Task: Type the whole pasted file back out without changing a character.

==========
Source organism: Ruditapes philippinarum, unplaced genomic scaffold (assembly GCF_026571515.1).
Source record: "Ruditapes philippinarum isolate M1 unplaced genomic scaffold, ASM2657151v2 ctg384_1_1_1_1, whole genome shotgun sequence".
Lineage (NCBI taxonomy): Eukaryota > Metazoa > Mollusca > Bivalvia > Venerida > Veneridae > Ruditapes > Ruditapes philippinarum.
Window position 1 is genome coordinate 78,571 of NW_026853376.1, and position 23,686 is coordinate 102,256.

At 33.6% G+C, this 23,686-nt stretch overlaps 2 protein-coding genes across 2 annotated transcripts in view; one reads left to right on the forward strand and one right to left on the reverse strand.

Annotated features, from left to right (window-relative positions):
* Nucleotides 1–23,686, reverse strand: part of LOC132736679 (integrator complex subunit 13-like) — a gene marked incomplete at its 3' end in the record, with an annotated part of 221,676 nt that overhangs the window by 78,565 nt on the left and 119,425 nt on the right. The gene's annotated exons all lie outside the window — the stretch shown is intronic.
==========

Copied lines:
Source organism: Ruditapes philippinarum, unplaced genomic scaffold (assembly GCF_026571515.1).
Source record: "Ruditapes philippinarum isolate M1 unplaced genomic scaffold, ASM2657151v2 ctg384_1_1_1_1, whole genome shotgun sequence".
Lineage (NCBI taxonomy): Eukaryota > Metazoa > Mollusca > Bivalvia > Venerida > Veneridae > Ruditapes > Ruditapes philippinarum.
Window position 1 is genome coordinate 78,571 of NW_026853376.1, and position 23,686 is coordinate 102,256.

At 33.6% G+C, this 23,686-nt stretch overlaps 2 protein-coding genes across 2 annotated transcripts in view; one reads left to right on the forward strand and one right to left on the reverse strand.

Annotated features, from left to right (window-relative positions):
* Nucleotides 1–23,686, reverse strand: part of LOC132736679 (integrator complex subunit 13-like) — a gene marked incomplete at its 3' end in the record, with an annotated part of 221,676 nt that overhangs the window by 78,565 nt on the left and 119,425 nt on the right. The gene's annotated exons all lie outside the window — the stretch shown is intronic.